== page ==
Gabry lives a quiet life, secure in her town next to the sea and behind the Barrier. She's content to let her friends dream of the Dark City up the coast while she watches from the top of her lighthouse. Home is all she's ever known, and all she needs for happiness.

But life after the Return is never safe, and there are threats even the Barrier can't hold back.

Gabry's mother thought she left her secrets behind in the Forest of Hands and Teeth, but like the dead in their world, secrets don't stay buried. And now, Gabry's world is crumbling.

One night beyond the Barrier...

One boy Gabry's known forever and one veiled in mystery...

One reckless moment, and half of Gabry's generation is dead, the other half imprisoned.

Gabry knows only one thing: if she is to have any hope of a future, she must face the forest of her mother's past. 

So, TDTW opens up a couple of decades after TFoHaT: Mary is all grown up, living in Vista with her daughter, and that's about it for that (I refuse to spoil!).  Our main character is Gabry, the golden haired daughter of Mary, who has lived her entire conscious life in the barrier-enclosed world of Vista. She explains soon after the book begins that she had lived in the lighthouse with her mother, cleaning up the bodies that wash up on the shore from time to time. Gabry is shy, quiet and somewhat reserved in the sense that she is not quick to act when she feels pressured, but is quick to act when she feels she has to ... that's a long way to say that, she has a tonne of regrets when she acts, but her action drives the story.

Gabry is sometimes frustrating to read: She takes forever to get to any one point. She has a huge crush on Catcher, but there are a few obstacles in the way: one being the fact that he was just bit by a mudo (Another name for the zombies in this world). This brings a new element to the Ryan Zombie Universe: immunity. Catcher is immune (this totally doesn't count as a spoiler since it's int he first five chapters) and what that means for Gabry and her friends is complicated.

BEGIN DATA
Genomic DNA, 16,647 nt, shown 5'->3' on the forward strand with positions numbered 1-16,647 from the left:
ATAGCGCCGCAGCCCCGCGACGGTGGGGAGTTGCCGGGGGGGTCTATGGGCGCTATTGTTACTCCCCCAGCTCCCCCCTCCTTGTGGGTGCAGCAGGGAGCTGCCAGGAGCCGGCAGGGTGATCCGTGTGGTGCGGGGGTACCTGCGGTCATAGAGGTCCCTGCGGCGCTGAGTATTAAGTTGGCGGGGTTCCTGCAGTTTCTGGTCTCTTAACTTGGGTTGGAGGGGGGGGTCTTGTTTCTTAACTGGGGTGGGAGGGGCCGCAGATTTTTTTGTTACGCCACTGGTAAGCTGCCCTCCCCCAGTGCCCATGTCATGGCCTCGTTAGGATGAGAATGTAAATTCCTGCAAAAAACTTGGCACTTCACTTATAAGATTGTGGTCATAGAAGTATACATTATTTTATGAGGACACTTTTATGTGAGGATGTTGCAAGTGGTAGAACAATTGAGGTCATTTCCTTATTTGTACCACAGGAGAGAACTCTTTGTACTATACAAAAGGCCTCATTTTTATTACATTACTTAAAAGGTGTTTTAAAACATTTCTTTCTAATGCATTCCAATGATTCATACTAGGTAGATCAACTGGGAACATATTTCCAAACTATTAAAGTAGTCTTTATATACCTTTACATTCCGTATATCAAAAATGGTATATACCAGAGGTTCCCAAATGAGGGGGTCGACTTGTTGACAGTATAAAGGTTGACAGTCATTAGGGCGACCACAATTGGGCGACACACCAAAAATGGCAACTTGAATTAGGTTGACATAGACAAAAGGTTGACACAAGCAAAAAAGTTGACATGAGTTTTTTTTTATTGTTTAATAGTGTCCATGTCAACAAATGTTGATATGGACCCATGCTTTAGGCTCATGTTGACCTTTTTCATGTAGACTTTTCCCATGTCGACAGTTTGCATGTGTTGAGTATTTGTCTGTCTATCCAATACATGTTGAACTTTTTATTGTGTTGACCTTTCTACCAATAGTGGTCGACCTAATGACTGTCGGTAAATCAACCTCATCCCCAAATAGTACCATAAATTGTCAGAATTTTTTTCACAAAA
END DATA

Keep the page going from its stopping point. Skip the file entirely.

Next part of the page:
What struck me about this installment to this series was the inclusion of everything in the wider world: for Mary's story we were stuck with Mary, and she grew up isolated in this tiny outpost of civilization, where people were forcibly kept ignorant of the rest of the world. With Gabry, she was educated about the world - she was taught about the satellites that can still be seen oribiting the planet, and about the other outposts and where Vista comes from; she's been told about the various religious fanatics and groups that rove the forest recruiting, and she essentially knows how the world works ... theoretically.

Because the thing of it is, that even though she knows these things theoretically, she doesn't understand them - doesn't realize the depth of her world, until she actually has to go out into it and survive for herself. She must question herself and grow up over and again. She meets people who question her, and those she thought she knew challenge her to her most vulnerable. It's amazing.

As frustrating as I sometimes found Gabry's character, I loved her by the end - I felt her loss so profoundly, and new it so well that I didn't want to finish it - which is is why I am glad I only finished it two months before The Dark and Hollow Places comes out!

Now, before I finish it must be said: Team Elias, all the way!
That is all.

Really, though, internet people - this is such an excellent bridge book - it reignites the passion from the first book and carries it forward so that you are excited for the third! I cannot express how good the writing was, it is that moving, and I would recommend it for any Zombie enthusiast - and certainly for any Young adult addict!

Say what you want about the genre, but it is true that Zombies can be metaphors for nearly anything - and for Ryan, they really are - they represent loneliness and regret, instinct and the wild, the human animal and the fear of death. They are manipulated into certain forms until they are strikingly scary and impossible not to think of late at night.

I highly recommend this book and I think you will all love it!

PS. Love this alternative book cover from Katie at Sophistikated Reviews:

Up Next: Well ... not sure, probably a review of The Physik Book of Deliverance Dane